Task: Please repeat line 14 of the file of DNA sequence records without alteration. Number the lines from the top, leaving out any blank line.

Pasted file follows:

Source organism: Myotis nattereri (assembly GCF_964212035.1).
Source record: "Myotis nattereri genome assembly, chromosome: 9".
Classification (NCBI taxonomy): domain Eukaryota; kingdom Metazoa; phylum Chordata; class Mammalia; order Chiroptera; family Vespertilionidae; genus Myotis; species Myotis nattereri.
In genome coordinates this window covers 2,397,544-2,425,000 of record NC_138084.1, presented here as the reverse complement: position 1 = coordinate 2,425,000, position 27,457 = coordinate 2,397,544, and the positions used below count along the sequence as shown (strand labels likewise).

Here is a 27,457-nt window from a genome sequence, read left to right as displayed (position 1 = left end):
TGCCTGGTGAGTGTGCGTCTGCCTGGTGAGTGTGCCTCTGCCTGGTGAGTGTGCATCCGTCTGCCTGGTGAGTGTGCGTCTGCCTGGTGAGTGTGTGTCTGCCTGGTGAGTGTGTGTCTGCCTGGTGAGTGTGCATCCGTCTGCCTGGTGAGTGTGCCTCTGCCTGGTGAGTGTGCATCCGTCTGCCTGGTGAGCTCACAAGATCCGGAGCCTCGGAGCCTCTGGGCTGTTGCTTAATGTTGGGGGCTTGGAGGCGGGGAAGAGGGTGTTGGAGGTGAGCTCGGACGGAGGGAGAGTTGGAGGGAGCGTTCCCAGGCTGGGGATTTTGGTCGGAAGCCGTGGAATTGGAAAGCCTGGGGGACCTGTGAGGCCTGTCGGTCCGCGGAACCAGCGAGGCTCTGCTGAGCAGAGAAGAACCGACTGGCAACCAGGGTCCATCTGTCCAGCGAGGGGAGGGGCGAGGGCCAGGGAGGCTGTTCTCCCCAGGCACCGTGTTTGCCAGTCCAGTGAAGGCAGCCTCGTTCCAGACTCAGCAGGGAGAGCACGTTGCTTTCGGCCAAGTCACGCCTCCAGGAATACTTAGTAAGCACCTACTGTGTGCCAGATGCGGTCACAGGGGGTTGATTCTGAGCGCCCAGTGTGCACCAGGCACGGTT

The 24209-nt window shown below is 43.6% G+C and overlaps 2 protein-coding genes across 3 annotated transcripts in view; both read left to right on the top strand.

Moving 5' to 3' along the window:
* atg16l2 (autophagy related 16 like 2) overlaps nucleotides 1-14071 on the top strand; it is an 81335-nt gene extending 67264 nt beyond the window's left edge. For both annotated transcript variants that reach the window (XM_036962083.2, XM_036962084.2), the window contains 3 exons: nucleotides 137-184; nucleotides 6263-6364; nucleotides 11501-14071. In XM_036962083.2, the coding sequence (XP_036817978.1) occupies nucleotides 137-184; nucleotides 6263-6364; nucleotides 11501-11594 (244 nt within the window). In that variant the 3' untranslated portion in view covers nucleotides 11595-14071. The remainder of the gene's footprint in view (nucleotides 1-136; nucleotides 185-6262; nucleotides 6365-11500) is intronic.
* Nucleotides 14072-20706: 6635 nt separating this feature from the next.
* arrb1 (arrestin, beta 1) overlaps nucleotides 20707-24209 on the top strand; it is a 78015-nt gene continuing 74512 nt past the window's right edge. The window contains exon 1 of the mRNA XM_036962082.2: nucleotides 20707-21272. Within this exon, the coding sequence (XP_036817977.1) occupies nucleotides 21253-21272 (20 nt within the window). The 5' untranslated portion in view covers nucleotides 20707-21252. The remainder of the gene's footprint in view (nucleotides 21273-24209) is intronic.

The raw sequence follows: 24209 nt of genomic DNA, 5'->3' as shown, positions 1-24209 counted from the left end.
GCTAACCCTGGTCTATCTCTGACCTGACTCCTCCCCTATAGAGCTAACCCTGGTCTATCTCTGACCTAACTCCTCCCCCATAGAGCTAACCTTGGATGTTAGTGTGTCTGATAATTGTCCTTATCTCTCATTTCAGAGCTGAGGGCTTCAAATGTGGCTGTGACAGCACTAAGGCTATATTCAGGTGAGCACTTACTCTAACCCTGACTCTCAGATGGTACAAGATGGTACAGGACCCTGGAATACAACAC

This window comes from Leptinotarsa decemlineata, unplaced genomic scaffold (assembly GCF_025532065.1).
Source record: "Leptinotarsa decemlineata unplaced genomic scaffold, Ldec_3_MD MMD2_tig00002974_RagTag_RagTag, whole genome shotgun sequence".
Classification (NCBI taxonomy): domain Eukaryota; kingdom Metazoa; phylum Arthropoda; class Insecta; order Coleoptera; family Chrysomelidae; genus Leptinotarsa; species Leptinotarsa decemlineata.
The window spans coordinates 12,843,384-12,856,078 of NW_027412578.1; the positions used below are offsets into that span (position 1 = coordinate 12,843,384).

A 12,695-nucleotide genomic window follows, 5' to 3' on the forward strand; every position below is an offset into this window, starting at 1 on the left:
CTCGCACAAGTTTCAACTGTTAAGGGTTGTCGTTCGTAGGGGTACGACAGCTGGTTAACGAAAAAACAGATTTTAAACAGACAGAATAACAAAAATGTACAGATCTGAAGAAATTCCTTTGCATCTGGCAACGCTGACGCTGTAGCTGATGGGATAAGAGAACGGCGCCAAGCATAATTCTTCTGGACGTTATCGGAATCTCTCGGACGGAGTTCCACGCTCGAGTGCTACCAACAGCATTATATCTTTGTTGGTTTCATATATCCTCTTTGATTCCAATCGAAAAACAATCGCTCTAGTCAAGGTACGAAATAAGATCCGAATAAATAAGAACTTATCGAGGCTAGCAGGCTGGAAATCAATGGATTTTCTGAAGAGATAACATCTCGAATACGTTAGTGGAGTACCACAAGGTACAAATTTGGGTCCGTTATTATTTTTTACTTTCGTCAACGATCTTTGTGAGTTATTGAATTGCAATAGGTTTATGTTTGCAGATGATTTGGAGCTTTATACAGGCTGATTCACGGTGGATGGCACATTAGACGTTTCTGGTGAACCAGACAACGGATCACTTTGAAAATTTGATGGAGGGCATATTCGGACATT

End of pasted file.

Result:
This window comes from Leptinotarsa decemlineata, unplaced genomic scaffold (assembly GCF_025532065.1).